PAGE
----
Mourinho will only tell you publicly what he wants you to know. In truth, if Chelsea are to become the powerhouse Mourinho wants, the team needs to be able to attack better and counter and that was shown on Sunday against United. Up 3-0, he brought on Mikel to play alongside Luiz and pushed Ramires on to the right to close down the threat of Adnan Januzaj, who had moved there when Javier Hernandez came on.
However, it is one thing to do this, up 3-0, but it is quite another to do it at 0-0. Yet, at 0-0 Chelsea still countered. And at Arsenal last month, a game that ended 0-0, they countered from deep positions on regular occasions.
However, in that match never, was it more evident that the playmakers didn't trust Torres, as they often would break from deep positions and not want to give the ball to the Spaniard.
"It was like they were playing with 10 men," said Sky Sports analyst Gary Neville after the match and he was absolutely spot on.
Ramires has been a permanent fixture in central midfield and, despite often saying Luiz wasn't a central midfielder, the Brazilian was selected there again for Sunday's clash, just as he did last week at Hull and at home to Liverpool recently.
Luiz is clumsy on the ball and gives away needless fouls, but, unlike Frank Lampard, he gets the best out of his midfield partner because, positionally, he is ideal. He allows Ramires to use his speed and energy, getting forward to connect with the playmakers further forward, but is also useful in counterattacks because he can often ignite them with the first pass as he thinks like a centre back when his team is not in possession of the ball.
It is clear Mourinho wants to play a four-band system, which has been labeled 4-2-3-1, but is often really 4-3-2-1 with the central playmaker dropping deeper when not in possession, another reason why counterattacking can work for this team.
When asked about the three behind the striker, earlier this season, Mourinho said: "We have six players for these three positions and they will give me chances as a manager to change, match to match, depending on the opponent, the game plan. It is based on these three players how we create our football."
This has certainly been true. Five months after that comment, Kevin De Bruyne has been sold, Juan Mata and Andre Schurrle have sat on the bench a lot and Mourinho has found out who the three players he relies on most in those positions - Willian, Oscar and Eden Hazard - and, with whoever playing as a striker continuing to be inconsistent, these playmakers certainly dictate Chelsea's creativity.
Hazard is the 'fun' inside the fundamental five and has had a wonderful season, already scoring nine league goals. Of the three, he sticks to his position, on the left, more than most, but has the football intelligence to come central, to occupy the centre backs, when the striker comes deep, and even go right and attack from deep through the middle, as he did when he scored his wonderful individual goal against Liverpool.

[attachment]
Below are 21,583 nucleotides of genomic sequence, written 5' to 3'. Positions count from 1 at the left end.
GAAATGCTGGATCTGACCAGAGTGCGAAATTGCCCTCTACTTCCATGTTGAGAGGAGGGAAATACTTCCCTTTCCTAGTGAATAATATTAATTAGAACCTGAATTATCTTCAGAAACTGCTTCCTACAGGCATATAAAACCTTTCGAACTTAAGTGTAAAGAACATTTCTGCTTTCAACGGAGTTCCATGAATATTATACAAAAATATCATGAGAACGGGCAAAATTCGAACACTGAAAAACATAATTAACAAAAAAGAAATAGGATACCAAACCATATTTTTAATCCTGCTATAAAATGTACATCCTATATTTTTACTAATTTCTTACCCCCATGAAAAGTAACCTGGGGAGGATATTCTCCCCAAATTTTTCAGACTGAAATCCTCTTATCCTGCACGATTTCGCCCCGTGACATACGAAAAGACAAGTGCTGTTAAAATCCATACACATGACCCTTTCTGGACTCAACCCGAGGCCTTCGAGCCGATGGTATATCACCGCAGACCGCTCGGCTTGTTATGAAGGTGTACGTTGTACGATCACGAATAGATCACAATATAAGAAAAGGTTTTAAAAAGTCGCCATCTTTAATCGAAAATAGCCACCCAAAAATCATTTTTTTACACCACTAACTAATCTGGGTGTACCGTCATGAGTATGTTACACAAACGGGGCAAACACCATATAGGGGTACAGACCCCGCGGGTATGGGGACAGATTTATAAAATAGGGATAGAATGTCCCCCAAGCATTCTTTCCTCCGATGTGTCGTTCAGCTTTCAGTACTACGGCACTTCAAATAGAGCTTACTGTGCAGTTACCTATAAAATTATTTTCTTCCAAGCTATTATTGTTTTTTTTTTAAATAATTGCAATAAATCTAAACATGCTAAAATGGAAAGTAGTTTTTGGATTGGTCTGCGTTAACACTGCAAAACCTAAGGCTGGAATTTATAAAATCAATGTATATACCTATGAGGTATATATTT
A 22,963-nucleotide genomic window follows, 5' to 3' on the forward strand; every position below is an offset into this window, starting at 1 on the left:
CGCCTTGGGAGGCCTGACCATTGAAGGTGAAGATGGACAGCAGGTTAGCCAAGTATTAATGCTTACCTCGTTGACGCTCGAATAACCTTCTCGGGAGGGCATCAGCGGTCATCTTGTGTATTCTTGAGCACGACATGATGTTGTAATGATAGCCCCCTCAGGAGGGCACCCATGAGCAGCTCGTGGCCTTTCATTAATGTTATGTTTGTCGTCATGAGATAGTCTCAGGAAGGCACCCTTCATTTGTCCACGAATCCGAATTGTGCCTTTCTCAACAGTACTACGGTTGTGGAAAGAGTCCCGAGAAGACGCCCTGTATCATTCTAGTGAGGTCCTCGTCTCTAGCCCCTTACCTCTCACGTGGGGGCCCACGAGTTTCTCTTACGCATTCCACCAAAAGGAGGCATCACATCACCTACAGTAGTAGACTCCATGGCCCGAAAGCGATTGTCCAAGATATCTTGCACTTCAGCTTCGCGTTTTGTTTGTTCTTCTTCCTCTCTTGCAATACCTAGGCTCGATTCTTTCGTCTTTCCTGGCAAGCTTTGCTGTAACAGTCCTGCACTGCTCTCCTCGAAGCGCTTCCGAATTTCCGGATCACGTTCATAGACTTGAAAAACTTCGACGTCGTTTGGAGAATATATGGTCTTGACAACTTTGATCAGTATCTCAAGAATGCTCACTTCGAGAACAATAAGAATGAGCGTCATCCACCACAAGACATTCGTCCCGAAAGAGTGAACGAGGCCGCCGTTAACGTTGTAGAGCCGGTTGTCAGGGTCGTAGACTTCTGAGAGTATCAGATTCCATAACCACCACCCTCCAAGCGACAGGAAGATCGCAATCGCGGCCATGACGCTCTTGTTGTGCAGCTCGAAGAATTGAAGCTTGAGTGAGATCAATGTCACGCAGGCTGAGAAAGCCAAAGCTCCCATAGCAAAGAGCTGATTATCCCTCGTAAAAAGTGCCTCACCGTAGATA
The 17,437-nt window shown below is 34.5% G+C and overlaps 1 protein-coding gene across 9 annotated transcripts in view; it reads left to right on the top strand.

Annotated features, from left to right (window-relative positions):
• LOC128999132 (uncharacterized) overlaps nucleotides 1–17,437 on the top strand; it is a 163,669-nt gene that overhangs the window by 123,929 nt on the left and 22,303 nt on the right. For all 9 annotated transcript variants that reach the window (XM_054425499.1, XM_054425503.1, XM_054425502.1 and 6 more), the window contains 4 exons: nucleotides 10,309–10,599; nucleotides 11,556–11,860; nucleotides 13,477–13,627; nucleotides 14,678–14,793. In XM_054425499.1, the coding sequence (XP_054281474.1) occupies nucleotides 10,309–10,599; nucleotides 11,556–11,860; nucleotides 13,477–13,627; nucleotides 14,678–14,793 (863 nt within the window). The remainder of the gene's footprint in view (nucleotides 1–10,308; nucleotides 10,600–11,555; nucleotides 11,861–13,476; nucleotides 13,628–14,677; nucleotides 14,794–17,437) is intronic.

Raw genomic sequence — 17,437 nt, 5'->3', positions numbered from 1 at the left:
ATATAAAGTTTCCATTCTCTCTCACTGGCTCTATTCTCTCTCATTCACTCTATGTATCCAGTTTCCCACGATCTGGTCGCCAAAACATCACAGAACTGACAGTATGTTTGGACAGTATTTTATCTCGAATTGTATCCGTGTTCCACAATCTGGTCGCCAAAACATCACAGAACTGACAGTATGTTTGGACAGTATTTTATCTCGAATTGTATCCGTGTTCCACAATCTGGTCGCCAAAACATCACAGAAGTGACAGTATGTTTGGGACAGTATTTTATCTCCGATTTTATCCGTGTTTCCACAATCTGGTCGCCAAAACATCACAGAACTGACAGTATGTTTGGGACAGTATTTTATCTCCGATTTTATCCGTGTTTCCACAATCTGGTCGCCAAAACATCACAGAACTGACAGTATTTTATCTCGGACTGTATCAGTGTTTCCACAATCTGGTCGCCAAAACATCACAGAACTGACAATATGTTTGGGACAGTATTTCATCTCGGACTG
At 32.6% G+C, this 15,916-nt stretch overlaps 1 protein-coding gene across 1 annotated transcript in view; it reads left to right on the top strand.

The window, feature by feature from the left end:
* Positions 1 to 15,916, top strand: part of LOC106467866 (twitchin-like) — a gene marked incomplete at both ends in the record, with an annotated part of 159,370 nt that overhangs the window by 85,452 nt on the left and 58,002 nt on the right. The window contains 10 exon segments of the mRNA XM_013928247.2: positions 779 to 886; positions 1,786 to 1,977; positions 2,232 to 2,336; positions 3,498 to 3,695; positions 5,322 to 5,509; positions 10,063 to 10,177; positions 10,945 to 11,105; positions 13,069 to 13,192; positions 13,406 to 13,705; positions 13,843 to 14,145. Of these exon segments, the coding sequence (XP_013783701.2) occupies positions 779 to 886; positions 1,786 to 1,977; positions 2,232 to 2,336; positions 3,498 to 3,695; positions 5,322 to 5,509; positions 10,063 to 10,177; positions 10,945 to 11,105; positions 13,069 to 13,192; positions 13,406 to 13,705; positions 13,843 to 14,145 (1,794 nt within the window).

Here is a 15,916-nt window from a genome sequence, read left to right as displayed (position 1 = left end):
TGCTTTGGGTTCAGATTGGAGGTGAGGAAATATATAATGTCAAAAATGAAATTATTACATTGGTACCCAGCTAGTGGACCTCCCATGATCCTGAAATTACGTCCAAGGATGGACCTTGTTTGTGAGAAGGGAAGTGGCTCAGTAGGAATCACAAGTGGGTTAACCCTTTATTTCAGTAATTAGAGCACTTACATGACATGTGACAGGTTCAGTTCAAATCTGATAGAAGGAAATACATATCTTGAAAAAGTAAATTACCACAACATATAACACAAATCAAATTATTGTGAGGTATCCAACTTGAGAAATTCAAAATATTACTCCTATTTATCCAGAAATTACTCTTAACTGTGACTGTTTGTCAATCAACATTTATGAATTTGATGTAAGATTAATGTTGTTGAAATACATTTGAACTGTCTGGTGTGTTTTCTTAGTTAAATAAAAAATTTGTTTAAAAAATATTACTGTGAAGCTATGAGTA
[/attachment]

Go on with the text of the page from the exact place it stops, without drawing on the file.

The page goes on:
Keeping the Belgian predominantly on the left appears to be the reason Mourinho prefers Cesar Azpilicueta over Ashley Cole at left back. Mourinho rarely encourages his full backs to get forward and having a more defensive-minded full back down the left negates Hazard's defensive issues, which were far too evident under both managers last season.
Finding these combinations all over the pitch is what is crucial in finding the perfect balance for Chelsea going forward. Oscar is much better at combining with Ramires than Juan Mata, for example, while Willian's workrate on the right has made him a perfect partner for Branislav Ivanovic.
It was fitting, after a win on January 1st, that Mourinho said: "We are right in it, we have a good team but we need a few important bodies for next season, and I will say in the summer we will get it, I would say the team evolves in this direction, I can predict in the next season we will be real important contenders."
For many, Chelsea are real important contenders this season, but what Mourinho means is that, by then, his team will play the way he wants them to. Nemanja Matic has arrived and 4-3-3 may well be in the future, but for that Chelsea needs a legitimate star striker and they need to continually show their manager that they are getting better when they immediately lose the ball.
Transitions are the theme for Chelsea to improve, but in this transitional time at the club, they might even be surprising the manager with just how well they are doing. The team not built for tomorrow is becoming the team to win today.